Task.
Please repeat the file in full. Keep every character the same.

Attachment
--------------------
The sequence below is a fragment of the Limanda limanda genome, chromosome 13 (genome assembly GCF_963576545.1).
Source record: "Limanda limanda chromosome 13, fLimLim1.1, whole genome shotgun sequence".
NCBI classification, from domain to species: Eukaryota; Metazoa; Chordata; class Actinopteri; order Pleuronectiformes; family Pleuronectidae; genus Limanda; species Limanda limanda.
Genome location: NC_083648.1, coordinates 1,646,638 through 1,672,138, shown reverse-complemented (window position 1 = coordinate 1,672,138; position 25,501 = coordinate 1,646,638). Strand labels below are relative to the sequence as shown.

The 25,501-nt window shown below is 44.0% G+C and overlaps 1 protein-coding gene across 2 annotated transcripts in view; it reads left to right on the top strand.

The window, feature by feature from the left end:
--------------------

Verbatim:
The sequence below is a fragment of the Limanda limanda genome, chromosome 13 (genome assembly GCF_963576545.1).
Source record: "Limanda limanda chromosome 13, fLimLim1.1, whole genome shotgun sequence".
NCBI classification, from domain to species: Eukaryota; Metazoa; Chordata; class Actinopteri; order Pleuronectiformes; family Pleuronectidae; genus Limanda; species Limanda limanda.
Genome location: NC_083648.1, coordinates 1,646,638 through 1,672,138, shown reverse-complemented (window position 1 = coordinate 1,672,138; position 25,501 = coordinate 1,646,638). Strand labels below are relative to the sequence as shown.

The 25,501-nt window shown below is 44.0% G+C and overlaps 1 protein-coding gene across 2 annotated transcripts in view; it reads left to right on the top strand.

The window, feature by feature from the left end: